Running late to the Smoke Creek and beyond

This is the second part of a multi-part post. To go to the beginning, go here.

Both Mike and Linda – the links @ their names are to their websites – are artists and their undisclosed location – as they would like to have it so referred – on the edge of the Smoke Creek playa, is like a giant art piece. Every vista is dazzling and every detail is thought out in a subtle but idiosyncratic way. Every time I come here, my first thought is I would like to move in and change nothing – OK, the name on the door, but that’s it.

Sunday morning, we woke up in our own guest cottage on the edge of a pond.



And joined Linda, Mike, and their three dogs on their pre-breakfast walk around the ranch – property? spread? whatever.




After breakfast and visiting, we wandered up the road a spell to Planet X. Planet X is a pottery studio  owned by John and Rachel Bogard. We probably would have stopped there anyway because we like their pottery and they always have an open house on Memorial Day, but Michele had taken a class there several years ago and wanted to stop by to say hello.


Michele and Rachel talked about the economy and I tagged along. At one point, I mentioned that they looked busy but that most of the people looked pretty old – it never occurred to me that I was one of those old guys – signifying that this was probably their first time here. Rachel said No, they are the same people who always come here, they are just getting old. Gulp! Just like us.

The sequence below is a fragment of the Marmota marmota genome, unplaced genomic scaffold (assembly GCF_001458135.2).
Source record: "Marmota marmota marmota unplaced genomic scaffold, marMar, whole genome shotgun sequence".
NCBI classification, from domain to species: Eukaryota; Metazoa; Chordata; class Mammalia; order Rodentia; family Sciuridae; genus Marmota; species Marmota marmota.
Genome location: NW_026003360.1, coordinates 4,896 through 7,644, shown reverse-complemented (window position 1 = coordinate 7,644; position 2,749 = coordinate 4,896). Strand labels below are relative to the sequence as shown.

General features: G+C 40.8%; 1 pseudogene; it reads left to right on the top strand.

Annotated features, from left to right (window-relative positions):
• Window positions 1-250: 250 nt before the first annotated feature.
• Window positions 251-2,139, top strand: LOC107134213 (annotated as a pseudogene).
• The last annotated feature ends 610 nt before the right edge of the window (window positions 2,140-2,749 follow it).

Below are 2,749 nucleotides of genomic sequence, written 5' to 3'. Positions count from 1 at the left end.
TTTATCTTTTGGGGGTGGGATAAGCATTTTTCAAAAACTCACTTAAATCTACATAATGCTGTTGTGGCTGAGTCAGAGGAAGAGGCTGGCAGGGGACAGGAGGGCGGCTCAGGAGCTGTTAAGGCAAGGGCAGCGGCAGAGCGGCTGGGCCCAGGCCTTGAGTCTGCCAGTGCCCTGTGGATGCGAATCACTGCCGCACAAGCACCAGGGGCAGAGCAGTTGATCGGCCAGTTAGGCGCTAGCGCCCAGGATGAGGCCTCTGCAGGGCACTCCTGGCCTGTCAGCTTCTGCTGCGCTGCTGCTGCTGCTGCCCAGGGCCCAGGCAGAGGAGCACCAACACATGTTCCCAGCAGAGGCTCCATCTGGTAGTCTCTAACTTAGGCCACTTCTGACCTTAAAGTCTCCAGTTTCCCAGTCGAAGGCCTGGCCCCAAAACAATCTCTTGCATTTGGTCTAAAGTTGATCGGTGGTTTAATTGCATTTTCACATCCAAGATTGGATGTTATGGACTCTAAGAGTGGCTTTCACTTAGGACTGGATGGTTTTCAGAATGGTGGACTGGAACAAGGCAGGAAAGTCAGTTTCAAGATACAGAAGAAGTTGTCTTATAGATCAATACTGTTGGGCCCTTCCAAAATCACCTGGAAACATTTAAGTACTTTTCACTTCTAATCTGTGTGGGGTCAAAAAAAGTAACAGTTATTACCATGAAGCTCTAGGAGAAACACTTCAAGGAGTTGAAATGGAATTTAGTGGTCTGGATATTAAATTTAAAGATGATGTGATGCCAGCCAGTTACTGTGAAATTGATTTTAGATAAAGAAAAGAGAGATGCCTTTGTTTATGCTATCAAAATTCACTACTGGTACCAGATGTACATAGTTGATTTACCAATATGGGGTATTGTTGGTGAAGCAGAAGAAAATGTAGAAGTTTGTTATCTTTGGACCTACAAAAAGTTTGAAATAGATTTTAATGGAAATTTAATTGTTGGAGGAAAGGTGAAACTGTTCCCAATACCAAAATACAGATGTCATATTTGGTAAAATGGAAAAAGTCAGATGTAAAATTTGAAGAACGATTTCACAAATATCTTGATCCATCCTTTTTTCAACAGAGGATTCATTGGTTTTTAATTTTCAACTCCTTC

As Michele and Rachel continued to talk, I wandered over to the TV to watch Dario Franchitti win the Indy 500.


A long aside. Nevada is Basin and Range country. Between Lake Tahoe and Salt Lake City, the North American Plate is pulling apart, stretching the crust thin, fracturing it on a north-south axis. These fractured pieces, are rotating on the same axis producing a series of separate and parallel north south mountain ranges. Each of these Ranges has a flat Basin between it and the next Range. For 450 miles!

It is a geologically fascinating area and the great John McPhee wrote a geology primer about the Nevada Basin and Range that reads like poetry, titled, appropriately, Basin and Range. McPhee, when asked how he would sum up the book, said If by some fiat I had to restrict all this writing to one sentence, this is the one I would choose: The summit of Mt. Everest is marine limestone. Think about that, the top of Mt. Everest was once the bottom of an ocean.End aside.

Leaving Planet X, we drove through Gerlach – the sign says Where the pavement ends and the West begins. but we were coming in from the other way, so, I guess, technically we were leaving the West. Not really, after 18 miles of paved road, we turned east on a unpaved county road. Our trip would take us over several Ranges and through several Basins, starting by going up the fan into the Selenite Range.       (Double clickable.)


To be continued

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